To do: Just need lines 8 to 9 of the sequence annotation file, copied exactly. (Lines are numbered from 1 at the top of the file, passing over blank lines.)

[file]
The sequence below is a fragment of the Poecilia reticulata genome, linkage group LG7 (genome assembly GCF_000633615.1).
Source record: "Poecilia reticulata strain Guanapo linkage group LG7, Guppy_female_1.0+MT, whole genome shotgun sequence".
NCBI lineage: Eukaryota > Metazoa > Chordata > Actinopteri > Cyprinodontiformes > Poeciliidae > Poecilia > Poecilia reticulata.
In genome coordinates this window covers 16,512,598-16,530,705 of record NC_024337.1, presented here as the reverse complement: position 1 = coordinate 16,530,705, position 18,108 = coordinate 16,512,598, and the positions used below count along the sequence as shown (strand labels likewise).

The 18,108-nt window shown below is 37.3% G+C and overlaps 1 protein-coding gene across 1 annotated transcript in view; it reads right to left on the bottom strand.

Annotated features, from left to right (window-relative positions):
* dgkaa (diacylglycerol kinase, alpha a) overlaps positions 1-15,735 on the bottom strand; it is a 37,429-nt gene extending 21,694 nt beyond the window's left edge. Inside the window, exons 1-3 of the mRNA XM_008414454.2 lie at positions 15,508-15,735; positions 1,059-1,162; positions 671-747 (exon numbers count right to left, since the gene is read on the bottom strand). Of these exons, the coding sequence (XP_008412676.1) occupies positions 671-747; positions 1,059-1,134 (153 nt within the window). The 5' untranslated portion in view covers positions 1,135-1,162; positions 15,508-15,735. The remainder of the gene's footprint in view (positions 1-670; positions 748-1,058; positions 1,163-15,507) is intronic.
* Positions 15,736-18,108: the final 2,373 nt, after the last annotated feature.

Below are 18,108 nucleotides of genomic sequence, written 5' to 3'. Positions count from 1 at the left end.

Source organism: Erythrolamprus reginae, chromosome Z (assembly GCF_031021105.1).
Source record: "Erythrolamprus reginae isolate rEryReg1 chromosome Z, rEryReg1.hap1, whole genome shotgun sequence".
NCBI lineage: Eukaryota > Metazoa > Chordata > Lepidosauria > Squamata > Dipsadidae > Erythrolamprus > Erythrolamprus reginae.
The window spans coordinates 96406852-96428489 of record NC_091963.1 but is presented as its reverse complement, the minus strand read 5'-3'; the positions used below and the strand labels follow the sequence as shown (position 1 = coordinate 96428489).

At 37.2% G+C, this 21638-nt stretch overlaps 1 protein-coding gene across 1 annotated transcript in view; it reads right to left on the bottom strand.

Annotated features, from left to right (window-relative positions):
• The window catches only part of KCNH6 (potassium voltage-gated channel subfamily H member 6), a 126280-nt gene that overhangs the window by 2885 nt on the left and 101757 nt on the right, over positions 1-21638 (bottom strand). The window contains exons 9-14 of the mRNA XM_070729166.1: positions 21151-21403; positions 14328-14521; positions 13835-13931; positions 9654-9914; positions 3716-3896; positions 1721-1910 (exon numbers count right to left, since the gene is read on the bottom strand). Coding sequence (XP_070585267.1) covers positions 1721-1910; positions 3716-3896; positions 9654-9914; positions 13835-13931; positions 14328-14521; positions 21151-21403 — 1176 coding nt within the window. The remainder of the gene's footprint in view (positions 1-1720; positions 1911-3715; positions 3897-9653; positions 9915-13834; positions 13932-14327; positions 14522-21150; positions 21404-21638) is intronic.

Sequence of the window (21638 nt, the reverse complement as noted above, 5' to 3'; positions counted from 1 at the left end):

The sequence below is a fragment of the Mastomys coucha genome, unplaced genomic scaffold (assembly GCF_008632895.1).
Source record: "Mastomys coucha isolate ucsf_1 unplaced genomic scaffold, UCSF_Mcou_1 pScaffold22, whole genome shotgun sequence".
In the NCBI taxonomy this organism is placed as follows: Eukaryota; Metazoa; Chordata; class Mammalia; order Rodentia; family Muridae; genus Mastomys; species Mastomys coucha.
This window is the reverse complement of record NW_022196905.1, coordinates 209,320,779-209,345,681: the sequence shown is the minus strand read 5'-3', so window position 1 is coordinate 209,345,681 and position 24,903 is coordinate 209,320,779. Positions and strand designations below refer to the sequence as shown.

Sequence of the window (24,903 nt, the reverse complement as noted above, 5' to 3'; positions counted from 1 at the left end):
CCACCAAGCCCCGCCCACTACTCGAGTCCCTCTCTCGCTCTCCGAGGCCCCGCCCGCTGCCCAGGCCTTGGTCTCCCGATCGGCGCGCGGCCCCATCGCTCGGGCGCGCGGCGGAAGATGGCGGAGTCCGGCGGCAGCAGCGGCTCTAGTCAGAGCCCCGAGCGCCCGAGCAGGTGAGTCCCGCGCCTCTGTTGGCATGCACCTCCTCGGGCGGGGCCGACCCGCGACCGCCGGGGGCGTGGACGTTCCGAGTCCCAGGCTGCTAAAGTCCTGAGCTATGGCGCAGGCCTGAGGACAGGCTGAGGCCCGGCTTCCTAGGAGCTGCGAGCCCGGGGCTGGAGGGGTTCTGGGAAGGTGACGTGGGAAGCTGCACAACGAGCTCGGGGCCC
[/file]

* Positions 15,736-18,108: the final 2,373 nt, after the last annotated feature.

Below are 18,108 nucleotides of genomic sequence, written 5' to 3'. Positions count from 1 at the left end.